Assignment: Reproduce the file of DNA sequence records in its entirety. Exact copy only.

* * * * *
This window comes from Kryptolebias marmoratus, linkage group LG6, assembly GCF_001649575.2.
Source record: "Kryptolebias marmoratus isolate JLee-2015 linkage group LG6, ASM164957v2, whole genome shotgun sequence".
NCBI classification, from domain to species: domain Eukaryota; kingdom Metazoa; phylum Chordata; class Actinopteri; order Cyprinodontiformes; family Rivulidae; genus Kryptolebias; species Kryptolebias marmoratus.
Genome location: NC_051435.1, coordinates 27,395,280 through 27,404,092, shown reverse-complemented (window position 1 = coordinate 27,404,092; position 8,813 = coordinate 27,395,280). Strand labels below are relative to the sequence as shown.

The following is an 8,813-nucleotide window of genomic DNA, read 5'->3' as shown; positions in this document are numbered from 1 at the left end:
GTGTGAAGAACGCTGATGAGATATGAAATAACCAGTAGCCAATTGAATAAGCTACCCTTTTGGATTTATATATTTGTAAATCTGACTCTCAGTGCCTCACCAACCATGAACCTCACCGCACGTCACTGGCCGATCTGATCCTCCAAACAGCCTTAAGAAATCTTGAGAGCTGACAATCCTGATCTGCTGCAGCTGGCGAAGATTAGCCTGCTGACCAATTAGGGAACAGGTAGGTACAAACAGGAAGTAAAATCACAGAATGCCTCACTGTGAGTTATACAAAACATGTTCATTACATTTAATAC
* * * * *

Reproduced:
This window comes from Kryptolebias marmoratus, linkage group LG6, assembly GCF_001649575.2.
Source record: "Kryptolebias marmoratus isolate JLee-2015 linkage group LG6, ASM164957v2, whole genome shotgun sequence".
NCBI classification, from domain to species: domain Eukaryota; kingdom Metazoa; phylum Chordata; class Actinopteri; order Cyprinodontiformes; family Rivulidae; genus Kryptolebias; species Kryptolebias marmoratus.
Genome location: NC_051435.1, coordinates 27,395,280 through 27,404,092, shown reverse-complemented (window position 1 = coordinate 27,404,092; position 8,813 = coordinate 27,395,280). Strand labels below are relative to the sequence as shown.

The following is an 8,813-nucleotide window of genomic DNA, read 5'->3' as shown; positions in this document are numbered from 1 at the left end:
GTGTGAAGAACGCTGATGAGATATGAAATAACCAGTAGCCAATTGAATAAGCTACCCTTTTGGATTTATATATTTGTAAATCTGACTCTCAGTGCCTCACCAACCATGAACCTCACCGCACGTCACTGGCCGATCTGATCCTCCAAACAGCCTTAAGAAATCTTGAGAGCTGACAATCCTGATCTGCTGCAGCTGGCGAAGATTAGCCTGCTGACCAATTAGGGAACAGGTAGGTACAAACAGGAAGTAAAATCACAGAATGCCTCACTGTGAGTTATACAAAACATGTTCATTACATTTAATAC